Abe Open to Bilateral Trade Deal With U.S. After Trump Exits TPP
(Bloomberg) -- Japanese Prime Minister Shinzo Abe signaled that he’s open to a bilateral trade deal with the U.S. after Donald Trump formally withdrew from a 12-nation Asia-Pacific accord this week in one of his first acts as president.
One-on-one talks with the U.S. on a trade deal are “not absolutely impossible,” Abe told lawmakers on Thursday in Tokyo, adding that he’s finalizing negotiations for a summit with Trump. The leaders are set to have a phone conversation in the coming days before meeting in Washington on Feb. 10, the Yomiuri newspaper reported on Thursday.
Abe, a key proponent of the Trans-Pacific Partnership regional trade agreement, is seeking ways to boost economic relations with Japan’s only military ally. Trump prefers to negotiate bilateral trade deals and has warned that he might withdraw U.S. troops from South Korea and Japan if allies did not pay more for their services.
Asked in parliament about the potential fate of Japan’s sensitive agricultural sector in any bilateral talks, Abe vowed to “protect what must be protected.”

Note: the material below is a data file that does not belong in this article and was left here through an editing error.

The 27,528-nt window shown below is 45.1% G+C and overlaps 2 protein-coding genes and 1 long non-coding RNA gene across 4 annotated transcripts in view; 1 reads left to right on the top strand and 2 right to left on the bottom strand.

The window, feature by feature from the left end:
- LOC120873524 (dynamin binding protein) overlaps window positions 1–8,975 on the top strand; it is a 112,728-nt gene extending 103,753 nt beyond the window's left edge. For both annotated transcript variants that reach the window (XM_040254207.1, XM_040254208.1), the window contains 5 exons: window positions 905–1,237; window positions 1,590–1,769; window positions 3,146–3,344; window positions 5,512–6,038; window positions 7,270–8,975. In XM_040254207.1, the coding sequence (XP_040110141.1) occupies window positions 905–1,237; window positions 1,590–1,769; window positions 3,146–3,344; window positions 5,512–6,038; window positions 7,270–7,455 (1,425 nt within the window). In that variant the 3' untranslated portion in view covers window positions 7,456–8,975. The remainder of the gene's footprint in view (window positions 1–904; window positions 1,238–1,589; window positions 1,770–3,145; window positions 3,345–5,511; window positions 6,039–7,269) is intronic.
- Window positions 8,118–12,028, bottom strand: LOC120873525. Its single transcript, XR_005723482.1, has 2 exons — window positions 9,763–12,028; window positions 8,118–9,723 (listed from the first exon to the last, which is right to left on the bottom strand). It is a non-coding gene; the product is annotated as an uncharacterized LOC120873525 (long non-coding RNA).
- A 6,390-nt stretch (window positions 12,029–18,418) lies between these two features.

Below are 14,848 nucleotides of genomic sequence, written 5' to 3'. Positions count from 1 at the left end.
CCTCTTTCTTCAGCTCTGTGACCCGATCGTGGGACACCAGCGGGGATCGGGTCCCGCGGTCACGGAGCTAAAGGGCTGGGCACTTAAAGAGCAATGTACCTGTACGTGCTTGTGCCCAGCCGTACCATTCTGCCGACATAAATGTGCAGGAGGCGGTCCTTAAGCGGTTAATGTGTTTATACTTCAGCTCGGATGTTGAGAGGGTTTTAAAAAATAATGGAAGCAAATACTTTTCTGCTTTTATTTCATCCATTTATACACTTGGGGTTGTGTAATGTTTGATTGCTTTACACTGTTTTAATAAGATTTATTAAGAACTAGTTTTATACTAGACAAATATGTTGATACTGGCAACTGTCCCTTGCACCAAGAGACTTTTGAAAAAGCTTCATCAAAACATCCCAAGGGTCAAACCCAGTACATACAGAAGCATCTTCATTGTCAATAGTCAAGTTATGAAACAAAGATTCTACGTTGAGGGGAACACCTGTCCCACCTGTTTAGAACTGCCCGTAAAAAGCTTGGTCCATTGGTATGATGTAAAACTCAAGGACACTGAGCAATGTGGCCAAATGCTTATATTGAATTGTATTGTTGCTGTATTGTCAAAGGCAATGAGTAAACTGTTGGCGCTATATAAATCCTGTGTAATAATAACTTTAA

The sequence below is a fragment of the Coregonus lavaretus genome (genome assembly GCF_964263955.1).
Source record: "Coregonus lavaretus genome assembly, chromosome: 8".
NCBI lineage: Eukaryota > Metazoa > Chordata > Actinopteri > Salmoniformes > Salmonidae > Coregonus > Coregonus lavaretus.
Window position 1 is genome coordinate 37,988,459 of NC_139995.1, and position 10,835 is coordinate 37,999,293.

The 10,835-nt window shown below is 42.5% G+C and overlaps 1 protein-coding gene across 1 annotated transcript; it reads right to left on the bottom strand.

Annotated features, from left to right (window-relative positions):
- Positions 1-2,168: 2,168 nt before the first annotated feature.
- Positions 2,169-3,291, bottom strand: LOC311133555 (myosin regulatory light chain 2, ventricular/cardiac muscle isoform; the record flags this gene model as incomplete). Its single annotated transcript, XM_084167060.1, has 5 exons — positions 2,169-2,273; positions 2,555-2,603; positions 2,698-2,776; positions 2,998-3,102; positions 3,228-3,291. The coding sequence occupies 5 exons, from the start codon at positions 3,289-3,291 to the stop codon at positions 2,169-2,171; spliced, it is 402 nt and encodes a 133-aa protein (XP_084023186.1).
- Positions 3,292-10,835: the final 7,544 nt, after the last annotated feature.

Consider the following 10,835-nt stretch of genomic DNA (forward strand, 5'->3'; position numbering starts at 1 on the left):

Abe said he wanted the Washington summit to show that the alliance between the two nations is “unshakable,” adding that he planned to discuss the East China Sea and the South China Sea. Japan relies on the U.S. for a “nuclear umbrella” to protect against regional threats including North Korea and China.
Asked by his former Defense Minister Itsunori Onodera to comment on bolstering Japan’s own defenses to enable pre-emptive strikes on missile bases, Abe said this was legally possible, but there was no plan to gain such capabilities.
“I want to strengthen the deterrent power of the entire U.S.-Japan alliance,” Abe said. “We must think about our own deterrence in the context of our defense-only policy and within the framework of the alliance.”
The first visit to Japan by a Trump administration official will be made by U.S. Defense Secretary James Mattis on Feb. 3. Defense Minister Tomomi Inada told parliament she welcomed the visit as a sign of America’s interest in Asia.